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Navajo Nation: Peabody wants damage claim dropped

Published by MAC on 2003-06-17

Navajo Nation: Peabody wants damage claim dropped

The Gallup Independent - Larry Di Giovanni Staff Writer

17th June 2003

Window Rock - The Navajo Nation did not take advantage of a formal appeals process from 1985 through 1987 that could have ended ex parte communications between then-Interior Secretary Donald Hodel and Peabody Western Coal Co., the company's lawyers are arguing in U.S. District Court for the District of Columbia.

At issue is whether the company acted improperly concerning negotiations over a fair royalty rate for Navajo-owned coal, from which a 12.5 percent royalty rate was approved in 1987. Peabody's Alexandria, Va., legal team of V. Thomas Lankford and William Coffield filed a motion to dismiss the Navajos' civil case for damages earlier this month. Each side has had a chance to respond and the court has yet to rule on the motion.

Peabody is arguing that in a 6-3 ruling March 4 dismissing the tribe's $600 million breach of trust case, the U.S. Supreme Court made it clear that the Interior Secretary had no "specific rights-creating duty" to help the Navajos get the highest royalty rate possible. At the time, the BIA had recommended a 20 percent royalty rate. The "best interest" trust standard helping tribes would not be adopted until 1996.

"They (tribal lawyers) did not exhaust their administrative remedies," Lankford said during a recent phone interview. He was referring to the tribe's right under law to transfer its appeal of the royalty rate determination to the Board of Indian Appeals, which handles administrative appeals.

Since "informal" contacts between the Interior Secretary and both parties were thus allowed, the Navajos cannot argue that Hodel was involved in an illegal conspiracy to low-ball the tribe on a fair royalty rate, Lankford said.

"Having failed to invoke the formal procedures of an appeal to the Board of Indian Appeals, the Navajo Nation has failed to exhaust the administrative process, and cannot now complain about the informal procedures governing the administrative appeal that permitted such contacts by interested parties," Lankford and Coffield argue in their June 3 motion-to-dismiss.

Further, they argue, the 12.5 percent coal royalty rate "was the rate the United States itself customarily received from leases to mine coal on federal land."

A Fieldston Report examining royalty rates for all 471 Western federal, state and tribal coal leases "executed or adjusted" from 1985 to 1996 found "that none exceeded 12.5 percent."

Navajo Nation Attorney General Louis Denetsosie said despite the U.S. Supreme Court ruling in March, the tribe still has a solid case against Peabody for several reasons. One is that Peabody was involved in a blatant effort to defraud the Navajos of a fair royalty rate that the BIA said could have been much higher than 12.5 percent, having recommended 20 percent.

And just as important, Denetsosie said, Peabody does not have sovereign immunity against suit as the United States does.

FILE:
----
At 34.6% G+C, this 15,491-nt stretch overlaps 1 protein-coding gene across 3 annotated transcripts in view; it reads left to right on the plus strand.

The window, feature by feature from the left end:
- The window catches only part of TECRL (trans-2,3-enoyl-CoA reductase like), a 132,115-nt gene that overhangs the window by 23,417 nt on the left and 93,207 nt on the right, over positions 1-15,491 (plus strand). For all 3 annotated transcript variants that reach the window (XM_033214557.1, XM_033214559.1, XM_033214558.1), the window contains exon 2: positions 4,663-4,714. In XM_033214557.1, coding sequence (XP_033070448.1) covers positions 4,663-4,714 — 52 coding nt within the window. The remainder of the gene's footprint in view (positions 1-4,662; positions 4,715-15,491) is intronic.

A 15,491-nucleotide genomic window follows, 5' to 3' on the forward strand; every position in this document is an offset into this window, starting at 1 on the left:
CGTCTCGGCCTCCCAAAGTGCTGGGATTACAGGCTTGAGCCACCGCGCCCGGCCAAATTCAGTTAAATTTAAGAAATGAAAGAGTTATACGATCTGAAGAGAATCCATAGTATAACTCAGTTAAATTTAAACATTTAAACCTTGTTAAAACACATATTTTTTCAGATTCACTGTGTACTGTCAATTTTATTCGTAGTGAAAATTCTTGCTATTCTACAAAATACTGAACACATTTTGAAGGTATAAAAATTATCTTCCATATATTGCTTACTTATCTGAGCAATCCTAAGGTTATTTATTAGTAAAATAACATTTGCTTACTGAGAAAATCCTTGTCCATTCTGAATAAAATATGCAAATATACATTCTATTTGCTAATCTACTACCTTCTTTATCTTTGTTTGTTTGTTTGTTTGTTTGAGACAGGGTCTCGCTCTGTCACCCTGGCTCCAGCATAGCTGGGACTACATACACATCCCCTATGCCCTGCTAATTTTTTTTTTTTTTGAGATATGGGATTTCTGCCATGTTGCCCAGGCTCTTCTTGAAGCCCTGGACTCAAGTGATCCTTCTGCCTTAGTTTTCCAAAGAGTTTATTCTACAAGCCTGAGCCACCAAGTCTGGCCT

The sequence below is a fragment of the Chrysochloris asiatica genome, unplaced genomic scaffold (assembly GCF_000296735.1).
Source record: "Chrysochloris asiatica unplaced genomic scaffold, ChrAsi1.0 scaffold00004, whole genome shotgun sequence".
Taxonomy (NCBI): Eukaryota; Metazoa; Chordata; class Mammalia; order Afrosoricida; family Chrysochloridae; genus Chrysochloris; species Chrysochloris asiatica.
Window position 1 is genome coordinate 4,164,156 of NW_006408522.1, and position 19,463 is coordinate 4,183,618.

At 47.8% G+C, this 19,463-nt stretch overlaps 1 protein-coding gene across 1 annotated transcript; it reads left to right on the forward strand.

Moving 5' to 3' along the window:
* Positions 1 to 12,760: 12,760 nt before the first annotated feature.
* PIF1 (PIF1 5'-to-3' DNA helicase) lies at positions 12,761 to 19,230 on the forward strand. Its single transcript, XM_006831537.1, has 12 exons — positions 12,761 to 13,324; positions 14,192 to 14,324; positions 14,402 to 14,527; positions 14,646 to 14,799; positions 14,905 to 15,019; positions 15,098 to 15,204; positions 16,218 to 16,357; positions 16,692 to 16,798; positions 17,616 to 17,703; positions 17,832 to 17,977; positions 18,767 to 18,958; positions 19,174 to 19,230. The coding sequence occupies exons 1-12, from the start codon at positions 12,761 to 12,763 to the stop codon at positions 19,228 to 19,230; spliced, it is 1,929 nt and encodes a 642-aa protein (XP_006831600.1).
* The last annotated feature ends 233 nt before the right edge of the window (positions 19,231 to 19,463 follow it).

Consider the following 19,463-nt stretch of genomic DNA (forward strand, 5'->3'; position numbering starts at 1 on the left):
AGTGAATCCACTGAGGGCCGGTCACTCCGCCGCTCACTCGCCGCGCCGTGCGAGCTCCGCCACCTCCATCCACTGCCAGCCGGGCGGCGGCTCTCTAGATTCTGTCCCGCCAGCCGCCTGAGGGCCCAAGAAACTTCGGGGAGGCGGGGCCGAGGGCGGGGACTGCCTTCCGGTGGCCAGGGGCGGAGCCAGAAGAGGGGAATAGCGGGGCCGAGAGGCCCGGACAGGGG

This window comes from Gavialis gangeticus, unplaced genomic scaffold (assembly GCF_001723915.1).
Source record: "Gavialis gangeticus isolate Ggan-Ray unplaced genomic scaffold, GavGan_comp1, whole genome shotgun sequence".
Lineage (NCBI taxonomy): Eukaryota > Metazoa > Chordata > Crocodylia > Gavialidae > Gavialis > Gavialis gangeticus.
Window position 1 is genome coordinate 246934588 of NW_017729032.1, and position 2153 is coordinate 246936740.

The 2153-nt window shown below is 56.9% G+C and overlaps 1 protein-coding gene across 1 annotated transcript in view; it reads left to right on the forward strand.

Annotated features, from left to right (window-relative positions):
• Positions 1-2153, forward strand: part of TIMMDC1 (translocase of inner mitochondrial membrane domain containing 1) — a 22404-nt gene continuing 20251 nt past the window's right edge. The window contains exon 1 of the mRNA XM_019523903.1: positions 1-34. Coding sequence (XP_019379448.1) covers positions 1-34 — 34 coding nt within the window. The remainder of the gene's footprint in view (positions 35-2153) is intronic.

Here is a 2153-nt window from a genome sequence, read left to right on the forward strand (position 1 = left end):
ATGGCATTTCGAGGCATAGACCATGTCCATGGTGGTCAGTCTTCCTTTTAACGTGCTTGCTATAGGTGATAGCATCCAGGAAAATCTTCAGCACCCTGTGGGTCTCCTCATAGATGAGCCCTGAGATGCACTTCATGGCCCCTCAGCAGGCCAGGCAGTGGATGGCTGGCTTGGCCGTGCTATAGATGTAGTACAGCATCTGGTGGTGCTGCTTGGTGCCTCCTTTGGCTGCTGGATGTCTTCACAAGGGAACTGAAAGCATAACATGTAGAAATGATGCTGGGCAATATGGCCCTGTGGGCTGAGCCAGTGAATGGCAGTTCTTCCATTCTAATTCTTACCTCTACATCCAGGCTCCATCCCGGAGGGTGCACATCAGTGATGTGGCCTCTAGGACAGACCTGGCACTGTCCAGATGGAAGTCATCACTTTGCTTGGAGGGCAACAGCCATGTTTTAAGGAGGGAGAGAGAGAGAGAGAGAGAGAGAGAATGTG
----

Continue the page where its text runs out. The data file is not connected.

"They're not a government," he said of Peabody Holding Company Inc. and Peabody Coal Co. "They have a duty of good faith dealing."

The Navajo Nation is asking for a jury trial in the case pending its argument for ruling against the motion to dismiss the case. A settlement is also still possible, he said.

"The motion to dismiss is basically like a pre-emptive strike attempt," Denetsosie said. The motion gets the issues on the table but in such a complex case with so many issues involving federal law applicability, the case should continue based on the merits, he added.

Regarding the issue of the tribe not invoking a more formal appeals process before the Indian Appeals Board, Denetsosie said: "First of all, I don't think anybody expected that Peabody and the Interior Secretary would go behind our back. We thought that they would continue negotiating in good faith."

In any case, Hodel could have stepped in anyway given his far-ranging powers and taken away a decision by the Indian Appeals Board, according to Denetsosie.

"We wanted the administrative decision to be a final decision," he said.

The Supreme Court did state in its ruling in the Navajo-U.S. case that there's still a "general fiduciary trust" that exists when the government is involved in lease negotiations between a tribe and a company, and protecting the tribe's interests are at stake. The government has a duty of "loyalty, care and candor" to the tribes it is sworn to protect, and any effort by a company to taint that duty is a breach of trust on all counts, Denetsosie said.

The tribe is seeking civil damages under a racketeering provision that involves possible triple damages. In this case, the tribe is pursuing up to $1.8 billion in damages. Peabody is arguing that such damages are limited to a four-year period prior to the filing of the complaint.

The Navajo Nation filed its unsuccessful case against the United States in 1993, followed by its suit against Peabody in 1999. Lankford said the legal costs on both sides have been high. The tribe is represented by its own Washington-area firm.

"Who's making all the money in this thing here? Yeah, it's the lawyers," Lankford said. He added that the tribe has contracted with "a team" of economists and accountants over the years to stake its damage claim.

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